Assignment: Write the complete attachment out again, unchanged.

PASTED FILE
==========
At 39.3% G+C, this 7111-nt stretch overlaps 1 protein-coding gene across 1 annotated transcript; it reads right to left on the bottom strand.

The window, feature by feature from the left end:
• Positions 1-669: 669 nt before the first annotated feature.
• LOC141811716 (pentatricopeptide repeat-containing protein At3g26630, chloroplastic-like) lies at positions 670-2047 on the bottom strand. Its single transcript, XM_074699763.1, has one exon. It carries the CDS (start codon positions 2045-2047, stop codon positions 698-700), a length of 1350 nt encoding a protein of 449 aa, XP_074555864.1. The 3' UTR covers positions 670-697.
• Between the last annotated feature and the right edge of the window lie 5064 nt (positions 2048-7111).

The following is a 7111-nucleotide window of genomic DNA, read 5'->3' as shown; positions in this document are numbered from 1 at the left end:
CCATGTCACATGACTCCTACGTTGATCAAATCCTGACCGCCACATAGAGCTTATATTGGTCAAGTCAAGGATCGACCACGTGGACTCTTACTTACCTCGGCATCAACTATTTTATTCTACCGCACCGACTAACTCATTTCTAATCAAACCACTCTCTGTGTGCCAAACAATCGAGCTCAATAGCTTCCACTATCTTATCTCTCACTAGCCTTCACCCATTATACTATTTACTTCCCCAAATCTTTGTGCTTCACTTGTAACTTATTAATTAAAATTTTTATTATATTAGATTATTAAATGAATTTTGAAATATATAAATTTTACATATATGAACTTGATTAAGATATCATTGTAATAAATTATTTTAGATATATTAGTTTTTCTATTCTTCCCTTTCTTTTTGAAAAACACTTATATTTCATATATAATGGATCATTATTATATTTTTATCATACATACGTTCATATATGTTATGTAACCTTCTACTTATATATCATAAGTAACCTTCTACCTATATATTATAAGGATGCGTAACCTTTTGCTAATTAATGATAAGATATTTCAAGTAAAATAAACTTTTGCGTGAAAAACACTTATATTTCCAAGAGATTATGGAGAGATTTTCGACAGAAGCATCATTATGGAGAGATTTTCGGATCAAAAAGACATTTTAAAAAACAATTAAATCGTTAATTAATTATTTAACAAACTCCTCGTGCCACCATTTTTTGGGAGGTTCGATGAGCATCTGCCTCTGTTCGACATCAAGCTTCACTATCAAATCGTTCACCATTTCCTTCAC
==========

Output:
At 39.3% G+C, this 7111-nt stretch overlaps 1 protein-coding gene across 1 annotated transcript; it reads right to left on the bottom strand.

The window, feature by feature from the left end:
• Positions 1-669: 669 nt before the first annotated feature.
• LOC141811716 (pentatricopeptide repeat-containing protein At3g26630, chloroplastic-like) lies at positions 670-2047 on the bottom strand. Its single transcript, XM_074699763.1, has one exon. It carries the CDS (start codon positions 2045-2047, stop codon positions 698-700), a length of 1350 nt encoding a protein of 449 aa, XP_074555864.1. The 3' UTR covers positions 670-697.
• Between the last annotated feature and the right edge of the window lie 5064 nt (positions 2048-7111).

The following is a 7111-nucleotide window of genomic DNA, read 5'->3' as shown; positions in this document are numbered from 1 at the left end:
CCATGTCACATGACTCCTACGTTGATCAAATCCTGACCGCCACATAGAGCTTATATTGGTCAAGTCAAGGATCGACCACGTGGACTCTTACTTACCTCGGCATCAACTATTTTATTCTACCGCACCGACTAACTCATTTCTAATCAAACCACTCTCTGTGTGCCAAACAATCGAGCTCAATAGCTTCCACTATCTTATCTCTCACTAGCCTTCACCCATTATACTATTTACTTCCCCAAATCTTTGTGCTTCACTTGTAACTTATTAATTAAAATTTTTATTATATTAGATTATTAAATGAATTTTGAAATATATAAATTTTACATATATGAACTTGATTAAGATATCATTGTAATAAATTATTTTAGATATATTAGTTTTTCTATTCTTCCCTTTCTTTTTGAAAAACACTTATATTTCATATATAATGGATCATTATTATATTTTTATCATACATACGTTCATATATGTTATGTAACCTTCTACTTATATATCATAAGTAACCTTCTACCTATATATTATAAGGATGCGTAACCTTTTGCTAATTAATGATAAGATATTTCAAGTAAAATAAACTTTTGCGTGAAAAACACTTATATTTCCAAGAGATTATGGAGAGATTTTCGACAGAAGCATCATTATGGAGAGATTTTCGGATCAAAAAGACATTTTAAAAAACAATTAAATCGTTAATTAATTATTTAACAAACTCCTCGTGCCACCATTTTTTGGGAGGTTCGATGAGCATCTGCCTCTGTTCGACATCAAGCTTCACTATCAAATCGTTCACCATTTCCTTCAC